Many web designers and agencies advertise responsive website design. This responsive design allows a web page to look great no matter which browser is viewing it, whether it’s on a desktop, tablet or smartphone device. How the designer implements the responsive design makes a huge difference in the way pages load when it comes to speed.
Usually, the fastest way to implement a responsive design is by involving “media queries”, special directives that tell the browser how to display the page elements depending on the screen size. A site can have a ‘fluid’ or ‘responsive’ appearance where resizing a desktop browser will display the content and magically move about to fit the new width. Fluid layouts (using just ‘media queries’) allow a web page look great on a desktop computer, a tablet device or a smartphone.
Basic responsive designs (such as those in a standard wordpress theme) can be too slow for mobile devices. If you want to do business online, site speed matters. It is NOT a nice to have – performance is a MUST! Did you know:
- Page load speed impacts SEO, CPC rates in AdWords and conversion rates.
- Various research shows that 3 out of 4 mobile users will leave the site if it takes more than 5 seconds to fully load and be usable.
- Google recently stated that the average for mobile page load times is 10 seconds! This means there are many mobile sites that could dramatically improve their conversion by improving performance.
What makes basic responsive sites slow? Let’s see:
- The copy is not always suitable for mobile, the volume of text or complex diagrams may need to be reconsidered. With ‘media queries’ designers can either load both versions of the content or just hide/show the content that is not-suitable-for-mobile based on the screen width. That’s an expensive feature.
- Images are usually downloaded and then resized to fit the screen in the browser. This results in a slow download of the larger image (larger image = larger file size), this is inefficient because the image will not show at actual dimensions, and it will be resized once downloaded. Even worse, in some cases the image is downloaded and the ‘media query’ then hides it because the mobile user doesn’t need to see it – this is very wasteful.
- Page Layout Trends. It’s currently fashionable/cool to design web pages that show long scrolling pages on the desktop, with navigation to jump ahead and cool markers, but on mobile devices, these long pages squish up to be narrower and become even longer. In order to fix this it is better for those different sections to become separate pages. Splitting the content into different pages reduces the size of each page. It loads faster and only loads the content the user has requested. I personally like to display less and if needed/requested when it comes to limited traffic possibilities.
- Large CSS Files. Using media queries to do the hiding and showing content can be quite complex and result in large ‘CSS’ files. Most of the time that works fine, but when using these files for a web page that is meant to be displayed on a smartphone it takes time for the browser to download, read and understand them. This ‘parsing’ process increases memory and CPU usage which increases the time it takes for smartphones and tablets to draw the page to the screen. I am more concerned by the size of the CSS file which usually becomes quite big, especially if the WordPress theme is a “one-size-fits-all” type of theme. That’s why I focus on building custom themes for my clients; they have exactly what they need to get the content look as expected.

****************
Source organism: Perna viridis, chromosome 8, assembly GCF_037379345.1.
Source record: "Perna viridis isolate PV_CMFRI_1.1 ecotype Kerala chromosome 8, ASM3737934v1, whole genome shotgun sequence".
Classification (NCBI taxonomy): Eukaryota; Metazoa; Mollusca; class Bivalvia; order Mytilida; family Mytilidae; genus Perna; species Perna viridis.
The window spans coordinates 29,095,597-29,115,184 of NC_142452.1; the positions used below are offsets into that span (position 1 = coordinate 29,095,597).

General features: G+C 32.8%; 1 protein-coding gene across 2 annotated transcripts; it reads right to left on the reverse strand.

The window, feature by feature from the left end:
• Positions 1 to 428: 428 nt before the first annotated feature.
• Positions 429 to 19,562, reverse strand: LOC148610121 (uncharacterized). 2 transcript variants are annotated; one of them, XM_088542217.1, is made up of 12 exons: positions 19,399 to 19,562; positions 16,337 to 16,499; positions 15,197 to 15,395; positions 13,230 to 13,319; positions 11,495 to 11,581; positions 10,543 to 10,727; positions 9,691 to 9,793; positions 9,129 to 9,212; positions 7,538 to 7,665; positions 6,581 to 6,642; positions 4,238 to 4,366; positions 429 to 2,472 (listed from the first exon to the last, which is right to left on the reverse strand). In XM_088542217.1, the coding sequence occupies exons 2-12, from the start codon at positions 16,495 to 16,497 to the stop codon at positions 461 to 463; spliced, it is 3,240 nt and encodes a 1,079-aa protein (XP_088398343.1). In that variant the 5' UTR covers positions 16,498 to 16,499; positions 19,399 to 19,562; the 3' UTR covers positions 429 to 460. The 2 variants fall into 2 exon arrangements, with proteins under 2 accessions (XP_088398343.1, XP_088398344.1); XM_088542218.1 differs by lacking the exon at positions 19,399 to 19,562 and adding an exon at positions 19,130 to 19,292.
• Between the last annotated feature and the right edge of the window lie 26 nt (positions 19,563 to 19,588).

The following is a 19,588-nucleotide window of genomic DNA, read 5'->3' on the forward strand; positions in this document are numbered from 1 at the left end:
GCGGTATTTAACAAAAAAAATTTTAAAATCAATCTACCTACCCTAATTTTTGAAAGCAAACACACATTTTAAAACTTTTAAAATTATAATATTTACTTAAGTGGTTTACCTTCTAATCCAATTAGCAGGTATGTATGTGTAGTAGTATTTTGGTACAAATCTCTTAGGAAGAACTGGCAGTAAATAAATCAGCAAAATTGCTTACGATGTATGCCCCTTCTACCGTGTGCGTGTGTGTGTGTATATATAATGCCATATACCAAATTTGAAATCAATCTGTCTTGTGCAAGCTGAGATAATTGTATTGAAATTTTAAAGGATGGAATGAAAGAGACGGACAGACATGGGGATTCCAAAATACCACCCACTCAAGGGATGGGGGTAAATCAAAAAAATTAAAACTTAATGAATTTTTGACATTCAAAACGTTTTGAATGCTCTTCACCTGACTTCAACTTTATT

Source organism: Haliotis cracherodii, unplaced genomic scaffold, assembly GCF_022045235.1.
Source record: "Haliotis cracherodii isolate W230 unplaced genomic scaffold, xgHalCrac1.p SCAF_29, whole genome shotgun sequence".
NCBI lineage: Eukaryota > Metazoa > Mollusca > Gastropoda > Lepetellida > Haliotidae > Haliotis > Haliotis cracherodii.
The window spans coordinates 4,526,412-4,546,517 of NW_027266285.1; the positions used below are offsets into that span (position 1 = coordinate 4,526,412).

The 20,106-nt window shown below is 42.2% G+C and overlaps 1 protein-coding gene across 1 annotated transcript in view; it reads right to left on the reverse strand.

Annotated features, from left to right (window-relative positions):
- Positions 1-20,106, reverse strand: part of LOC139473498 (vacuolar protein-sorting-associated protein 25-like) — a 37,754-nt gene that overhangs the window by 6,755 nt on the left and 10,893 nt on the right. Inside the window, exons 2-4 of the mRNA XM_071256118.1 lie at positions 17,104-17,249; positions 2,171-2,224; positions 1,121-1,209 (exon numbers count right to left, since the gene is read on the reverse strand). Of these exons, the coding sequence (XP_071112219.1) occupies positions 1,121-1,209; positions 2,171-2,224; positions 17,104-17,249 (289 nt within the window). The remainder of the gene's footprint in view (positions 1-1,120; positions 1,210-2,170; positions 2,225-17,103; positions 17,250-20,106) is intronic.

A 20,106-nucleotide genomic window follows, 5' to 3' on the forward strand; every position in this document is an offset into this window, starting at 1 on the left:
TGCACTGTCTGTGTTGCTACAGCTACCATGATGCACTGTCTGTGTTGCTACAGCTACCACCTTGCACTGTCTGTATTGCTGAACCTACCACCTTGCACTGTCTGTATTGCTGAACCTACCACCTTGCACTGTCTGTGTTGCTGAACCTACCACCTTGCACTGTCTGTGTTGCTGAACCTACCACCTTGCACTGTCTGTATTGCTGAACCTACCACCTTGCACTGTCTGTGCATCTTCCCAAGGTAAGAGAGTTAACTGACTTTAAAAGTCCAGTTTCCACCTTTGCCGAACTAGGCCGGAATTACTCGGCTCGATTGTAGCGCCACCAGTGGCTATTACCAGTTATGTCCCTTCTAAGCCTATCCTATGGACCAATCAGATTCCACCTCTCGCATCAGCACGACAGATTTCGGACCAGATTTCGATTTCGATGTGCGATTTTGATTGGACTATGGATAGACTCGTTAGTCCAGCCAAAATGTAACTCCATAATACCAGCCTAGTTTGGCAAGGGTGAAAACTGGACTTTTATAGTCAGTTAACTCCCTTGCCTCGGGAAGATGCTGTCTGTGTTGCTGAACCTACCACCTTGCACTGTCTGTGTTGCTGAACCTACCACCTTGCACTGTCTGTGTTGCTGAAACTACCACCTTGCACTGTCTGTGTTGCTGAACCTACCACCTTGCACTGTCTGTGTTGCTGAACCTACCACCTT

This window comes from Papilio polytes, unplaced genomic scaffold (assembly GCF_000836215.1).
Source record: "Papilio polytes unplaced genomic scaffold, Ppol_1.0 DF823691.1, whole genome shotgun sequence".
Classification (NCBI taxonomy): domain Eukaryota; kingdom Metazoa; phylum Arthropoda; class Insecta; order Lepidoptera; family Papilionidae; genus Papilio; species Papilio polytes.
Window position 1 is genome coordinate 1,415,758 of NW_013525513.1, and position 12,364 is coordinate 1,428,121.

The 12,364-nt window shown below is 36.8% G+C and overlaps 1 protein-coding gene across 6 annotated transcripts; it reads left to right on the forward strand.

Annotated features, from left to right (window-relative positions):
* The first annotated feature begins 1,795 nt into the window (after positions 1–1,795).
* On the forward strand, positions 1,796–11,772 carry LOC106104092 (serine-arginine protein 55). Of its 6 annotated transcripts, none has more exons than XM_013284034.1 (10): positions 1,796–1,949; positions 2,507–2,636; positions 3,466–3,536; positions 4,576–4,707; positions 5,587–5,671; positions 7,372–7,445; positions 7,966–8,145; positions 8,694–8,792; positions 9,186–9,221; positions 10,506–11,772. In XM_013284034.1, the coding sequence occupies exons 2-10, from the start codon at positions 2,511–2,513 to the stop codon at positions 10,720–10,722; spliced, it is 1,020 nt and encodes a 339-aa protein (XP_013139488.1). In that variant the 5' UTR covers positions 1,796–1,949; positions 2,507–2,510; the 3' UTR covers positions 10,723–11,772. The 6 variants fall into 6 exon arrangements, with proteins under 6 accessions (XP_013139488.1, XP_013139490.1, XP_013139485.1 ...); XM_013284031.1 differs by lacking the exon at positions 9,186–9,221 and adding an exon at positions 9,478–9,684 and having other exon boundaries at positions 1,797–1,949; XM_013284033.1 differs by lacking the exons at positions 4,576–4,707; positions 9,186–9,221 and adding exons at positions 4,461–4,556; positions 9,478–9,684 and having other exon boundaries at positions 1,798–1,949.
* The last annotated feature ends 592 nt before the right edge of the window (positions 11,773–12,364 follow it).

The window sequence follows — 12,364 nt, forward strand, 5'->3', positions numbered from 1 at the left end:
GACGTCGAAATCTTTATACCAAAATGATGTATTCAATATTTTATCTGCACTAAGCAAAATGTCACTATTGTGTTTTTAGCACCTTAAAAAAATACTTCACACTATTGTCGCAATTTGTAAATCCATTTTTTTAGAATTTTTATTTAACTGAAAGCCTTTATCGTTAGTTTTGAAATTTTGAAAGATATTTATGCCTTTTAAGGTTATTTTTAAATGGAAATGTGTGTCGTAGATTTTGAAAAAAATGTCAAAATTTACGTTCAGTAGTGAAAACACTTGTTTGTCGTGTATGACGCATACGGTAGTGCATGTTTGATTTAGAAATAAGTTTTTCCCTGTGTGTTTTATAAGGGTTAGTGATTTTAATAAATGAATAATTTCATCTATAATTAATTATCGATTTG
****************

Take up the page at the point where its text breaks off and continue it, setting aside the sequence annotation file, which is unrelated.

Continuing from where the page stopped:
- Animation. It’s cool to display all kinds of animations on a page running in a desktop browser, but phone users are usually in a hurry when the decide to access mobile versions of web pages and they just want to get to the information they need, this extra animation not only slows the loading of the mobile site, it slows your customer from getting what they are looking for.
It is great that responsive web design has gathered momentum and many sites are changing to this technique. That being said, without other mobile optimization tools, the ‘media query’ is not enough and now is the time to consider adaptive technology.
- Adaptive design more commonly refers to a site where features change or enhance based on the capabilities of the device. This can be used to solve the above issues.
- Adaptive does not have to be instead of responsive, you can do both at the same time.
- Adaptive adds more tools to optimize the viewers experience.
- Adaptive takes care of one major issue: SPEED.
In the case of WordPress themes, most of them achieve “responsive” by employing media queries.
At WebFix, we use both techniques in our responsive website design, depending on the customer’s approach. Our adaptive design will involve creating multiple themes for a site, each targeting different devices. The first will be tweaking the desktop version to work on tablets with media queries that will JUST reformat some elements such menu items, sidebars, footer widgets. It will have the same look and feel as the desktop version. Then we recommend designing a separate theme for mobile devices that will optimize speed and performance based on the above factors.
A great example is our own website. Take a minute to visit webfixtudio.com from both your mobile device and your desktop. You’ll see the differences between the sites.
If you have any questions, please use the form below to contact us. I’ll be glad to help you make the right choices.
(On a side note, it is important that when working with a designer or agency on your mobile ready site that they explain to you how they take care of the above issues, if they can’t speak to these issues at the time of the design it may cost you a lot of time and $ to fix down the road.)